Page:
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Connie Britton is sharing her reflections on and reckonings with being a white parent of a Black child in America in light of the ongoing racial justice movement that swelled across the U.S. last year.
While appearing on The View Tuesday afternoon to promote her new film Joe Bell and new HBO series The White Lotus, the actress spoke to co-host Sunny Hostin about how she’s been thinking about racial privilege and raising her 10-year-old son Yoby, who she adopted from Ethiopia in 2011.
The White Lotus star described the last year as both “complicated and painful” not just for her but for everyone, “for different reasons and in different ways.”
“You know, for me, I am going through my own reckoning of the privilege that I’ve been raised with and grown up in, and have been able to create my life in. At the same time, I’m raising a Black boy in America and at the end of the day, he’s my son.”
The actress went on to say that she “will fight to the end” for her son, and that means ensuring she’s as educated as possible to help support him in his identity and experience as Black person.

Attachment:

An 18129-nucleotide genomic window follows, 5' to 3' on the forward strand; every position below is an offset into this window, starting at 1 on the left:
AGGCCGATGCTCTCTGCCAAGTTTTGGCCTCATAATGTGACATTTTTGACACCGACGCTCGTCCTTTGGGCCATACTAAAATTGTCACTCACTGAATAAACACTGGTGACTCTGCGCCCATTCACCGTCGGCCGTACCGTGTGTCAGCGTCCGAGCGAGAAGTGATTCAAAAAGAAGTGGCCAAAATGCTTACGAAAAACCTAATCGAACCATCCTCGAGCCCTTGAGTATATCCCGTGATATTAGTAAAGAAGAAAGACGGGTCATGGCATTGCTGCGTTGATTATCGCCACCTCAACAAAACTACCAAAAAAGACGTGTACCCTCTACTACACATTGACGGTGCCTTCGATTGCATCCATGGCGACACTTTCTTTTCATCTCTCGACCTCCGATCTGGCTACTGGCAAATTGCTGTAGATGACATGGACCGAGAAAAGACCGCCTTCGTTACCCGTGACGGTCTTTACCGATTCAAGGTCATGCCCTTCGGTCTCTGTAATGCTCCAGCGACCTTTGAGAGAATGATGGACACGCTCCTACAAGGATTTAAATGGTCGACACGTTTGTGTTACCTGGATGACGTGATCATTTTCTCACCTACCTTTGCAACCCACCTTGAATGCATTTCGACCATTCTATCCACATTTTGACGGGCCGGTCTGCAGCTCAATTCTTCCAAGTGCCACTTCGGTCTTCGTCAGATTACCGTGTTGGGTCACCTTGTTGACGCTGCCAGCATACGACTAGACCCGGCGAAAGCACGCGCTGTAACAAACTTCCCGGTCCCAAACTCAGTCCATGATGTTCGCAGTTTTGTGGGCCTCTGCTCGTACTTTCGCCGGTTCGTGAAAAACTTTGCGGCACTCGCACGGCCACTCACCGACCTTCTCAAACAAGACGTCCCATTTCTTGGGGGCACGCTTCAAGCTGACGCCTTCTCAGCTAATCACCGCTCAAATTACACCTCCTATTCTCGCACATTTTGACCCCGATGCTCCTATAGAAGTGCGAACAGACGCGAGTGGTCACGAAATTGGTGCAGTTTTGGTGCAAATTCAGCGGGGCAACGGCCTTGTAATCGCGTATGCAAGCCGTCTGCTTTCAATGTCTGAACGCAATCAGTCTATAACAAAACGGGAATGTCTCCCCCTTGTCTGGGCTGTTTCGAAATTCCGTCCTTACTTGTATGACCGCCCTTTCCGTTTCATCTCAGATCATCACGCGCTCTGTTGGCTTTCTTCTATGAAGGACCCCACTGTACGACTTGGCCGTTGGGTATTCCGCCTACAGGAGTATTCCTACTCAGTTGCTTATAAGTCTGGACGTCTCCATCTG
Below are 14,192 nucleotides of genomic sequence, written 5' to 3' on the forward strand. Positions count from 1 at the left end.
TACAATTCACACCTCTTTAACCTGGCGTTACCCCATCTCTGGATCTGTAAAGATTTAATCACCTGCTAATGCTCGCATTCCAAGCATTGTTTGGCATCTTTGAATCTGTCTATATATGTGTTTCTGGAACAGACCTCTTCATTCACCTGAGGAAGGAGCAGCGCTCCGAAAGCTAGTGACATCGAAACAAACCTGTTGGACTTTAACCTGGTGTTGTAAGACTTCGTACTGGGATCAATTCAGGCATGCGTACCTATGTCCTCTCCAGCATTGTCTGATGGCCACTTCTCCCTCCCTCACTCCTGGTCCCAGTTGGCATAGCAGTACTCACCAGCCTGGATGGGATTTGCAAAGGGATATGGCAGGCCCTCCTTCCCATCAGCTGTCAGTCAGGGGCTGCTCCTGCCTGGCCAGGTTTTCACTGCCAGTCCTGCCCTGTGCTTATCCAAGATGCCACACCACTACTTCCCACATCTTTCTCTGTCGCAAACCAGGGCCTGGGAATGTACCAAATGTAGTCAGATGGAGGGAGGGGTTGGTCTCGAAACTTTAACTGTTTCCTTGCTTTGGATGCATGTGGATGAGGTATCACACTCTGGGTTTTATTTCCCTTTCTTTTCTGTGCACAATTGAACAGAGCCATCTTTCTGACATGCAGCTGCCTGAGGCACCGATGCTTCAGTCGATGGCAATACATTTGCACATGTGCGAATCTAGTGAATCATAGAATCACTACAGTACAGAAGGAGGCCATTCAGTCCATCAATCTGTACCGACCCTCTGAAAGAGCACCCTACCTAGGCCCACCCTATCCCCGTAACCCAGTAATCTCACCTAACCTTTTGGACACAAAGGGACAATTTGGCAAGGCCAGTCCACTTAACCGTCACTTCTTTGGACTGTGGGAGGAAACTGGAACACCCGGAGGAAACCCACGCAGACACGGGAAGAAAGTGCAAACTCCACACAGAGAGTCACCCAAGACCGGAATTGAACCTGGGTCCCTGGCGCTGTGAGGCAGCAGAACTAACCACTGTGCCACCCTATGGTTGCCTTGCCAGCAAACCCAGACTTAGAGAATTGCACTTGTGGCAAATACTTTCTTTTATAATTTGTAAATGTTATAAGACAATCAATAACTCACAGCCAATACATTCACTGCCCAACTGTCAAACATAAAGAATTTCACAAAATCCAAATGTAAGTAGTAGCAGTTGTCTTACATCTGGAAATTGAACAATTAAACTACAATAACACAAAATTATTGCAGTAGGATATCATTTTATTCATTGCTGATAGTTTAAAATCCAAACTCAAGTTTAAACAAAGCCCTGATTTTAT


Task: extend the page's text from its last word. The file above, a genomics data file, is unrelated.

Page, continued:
“For me, I have to learn as much as I can, educate him as much as I can about not only where he’s from and who he is,” Britton said. “And we’ve done that from day one, but also, you know, help him understand what’s happening in the world.”
The Nashville and American Horror Story actor expounded on these feelings in a recent interview with United Airlines’ in-flight magazine Hemispheres, revealing that she had “cried many tears” over her personal journey of understanding what her son faces as a Black boy in the U.S.
“When I see Black men and Black women and Black children being abused and destroyed by the system, and by this white systemic racism, I have zero tolerance. I’m enraged,” she told the magazine.
But part of her personal journey as a “fierce mother of a Black son” to get to that place of understanding has been complex, according to Britton, and one that she said she has “a deep sense of longing to change for all of us.”
“Aside from the interpersonal for us, and for me wanting to really nurture his love of who he is, his understanding of where he came from, and also to empower him as a Black person in America, I’m also aware that, as a white person, the reality of what he is going to face in this world is one that is so complex for me [to understand],” Britton said. “As a white person, I have to come to terms with my own responsibilities and my own accountability around that.”
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